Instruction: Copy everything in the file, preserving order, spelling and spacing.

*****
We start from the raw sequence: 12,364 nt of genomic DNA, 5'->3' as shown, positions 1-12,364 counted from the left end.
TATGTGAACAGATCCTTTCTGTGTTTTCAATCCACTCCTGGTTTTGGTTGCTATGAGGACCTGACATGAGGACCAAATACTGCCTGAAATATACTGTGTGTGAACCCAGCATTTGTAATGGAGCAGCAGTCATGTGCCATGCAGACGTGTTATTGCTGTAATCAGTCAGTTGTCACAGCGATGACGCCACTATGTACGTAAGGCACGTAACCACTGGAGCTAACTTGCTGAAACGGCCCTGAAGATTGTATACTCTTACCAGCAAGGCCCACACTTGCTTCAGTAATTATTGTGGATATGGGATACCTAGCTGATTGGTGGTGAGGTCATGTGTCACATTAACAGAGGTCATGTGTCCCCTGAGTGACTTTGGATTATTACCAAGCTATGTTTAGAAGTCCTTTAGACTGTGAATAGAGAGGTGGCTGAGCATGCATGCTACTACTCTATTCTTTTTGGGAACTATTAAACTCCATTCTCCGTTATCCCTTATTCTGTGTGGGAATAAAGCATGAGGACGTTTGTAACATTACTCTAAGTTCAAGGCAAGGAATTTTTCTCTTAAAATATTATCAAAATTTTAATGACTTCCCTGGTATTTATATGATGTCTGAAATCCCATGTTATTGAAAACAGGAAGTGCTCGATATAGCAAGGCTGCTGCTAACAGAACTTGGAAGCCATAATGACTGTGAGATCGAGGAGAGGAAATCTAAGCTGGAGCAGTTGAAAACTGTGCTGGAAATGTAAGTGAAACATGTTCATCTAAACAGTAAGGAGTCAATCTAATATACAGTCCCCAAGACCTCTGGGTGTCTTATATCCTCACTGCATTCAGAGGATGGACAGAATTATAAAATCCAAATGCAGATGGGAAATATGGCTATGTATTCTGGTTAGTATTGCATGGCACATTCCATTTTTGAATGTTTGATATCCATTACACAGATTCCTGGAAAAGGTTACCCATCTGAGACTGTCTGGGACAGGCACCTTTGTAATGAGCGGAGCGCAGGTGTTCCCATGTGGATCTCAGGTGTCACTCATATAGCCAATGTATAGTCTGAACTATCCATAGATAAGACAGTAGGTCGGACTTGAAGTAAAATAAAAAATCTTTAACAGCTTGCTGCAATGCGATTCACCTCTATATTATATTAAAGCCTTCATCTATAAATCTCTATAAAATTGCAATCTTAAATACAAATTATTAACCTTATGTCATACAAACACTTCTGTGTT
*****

We start from the raw sequence: 12,364 nt of genomic DNA, 5'->3' as shown, positions 1-12,364 counted from the left end.
TATGTGAACAGATCCTTTCTGTGTTTTCAATCCACTCCTGGTTTTGGTTGCTATGAGGACCTGACATGAGGACCAAATACTGCCTGAAATATACTGTGTGTGAACCCAGCATTTGTAATGGAGCAGCAGTCATGTGCCATGCAGACGTGTTATTGCTGTAATCAGTCAGTTGTCACAGCGATGACGCCACTATGTACGTAAGGCACGTAACCACTGGAGCTAACTTGCTGAAACGGCCCTGAAGATTGTATACTCTTACCAGCAAGGCCCACACTTGCTTCAGTAATTATTGTGGATATGGGATACCTAGCTGATTGGTGGTGAGGTCATGTGTCACATTAACAGAGGTCATGTGTCCCCTGAGTGACTTTGGATTATTACCAAGCTATGTTTAGAAGTCCTTTAGACTGTGAATAGAGAGGTGGCTGAGCATGCATGCTACTACTCTATTCTTTTTGGGAACTATTAAACTCCATTCTCCGTTATCCCTTATTCTGTGTGGGAATAAAGCATGAGGACGTTTGTAACATTACTCTAAGTTCAAGGCAAGGAATTTTTCTCTTAAAATATTATCAAAATTTTAATGACTTCCCTGGTATTTATATGATGTCTGAAATCCCATGTTATTGAAAACAGGAAGTGCTCGATATAGCAAGGCTGCTGCTAACAGAACTTGGAAGCCATAATGACTGTGAGATCGAGGAGAGGAAATCTAAGCTGGAGCAGTTGAAAACTGTGCTGGAAATGTAAGTGAAACATGTTCATCTAAACAGTAAGGAGTCAATCTAATATACAGTCCCCAAGACCTCTGGGTGTCTTATATCCTCACTGCATTCAGAGGATGGACAGAATTATAAAATCCAAATGCAGATGGGAAATATGGCTATGTATTCTGGTTAGTATTGCATGGCACATTCCATTTTTGAATGTTTGATATCCATTACACAGATTCCTGGAAAAGGTTACCCATCTGAGACTGTCTGGGACAGGCACCTTTGTAATGAGCGGAGCGCAGGTGTTCCCATGTGGATCTCAGGTGTCACTCATATAGCCAATGTATAGTCTGAACTATCCATAGATAAGACAGTAGGTCGGACTTGAAGTAAAATAAAAAATCTTTAACAGCTTGCTGCAATGCGATTCACCTCTATATTATATTAAAGCCTTCATCTATAAATCTCTATAAAATTGCAATCTTAAATACAAATTATTAACCTTATGTCATACAAACACTTCTGTGTT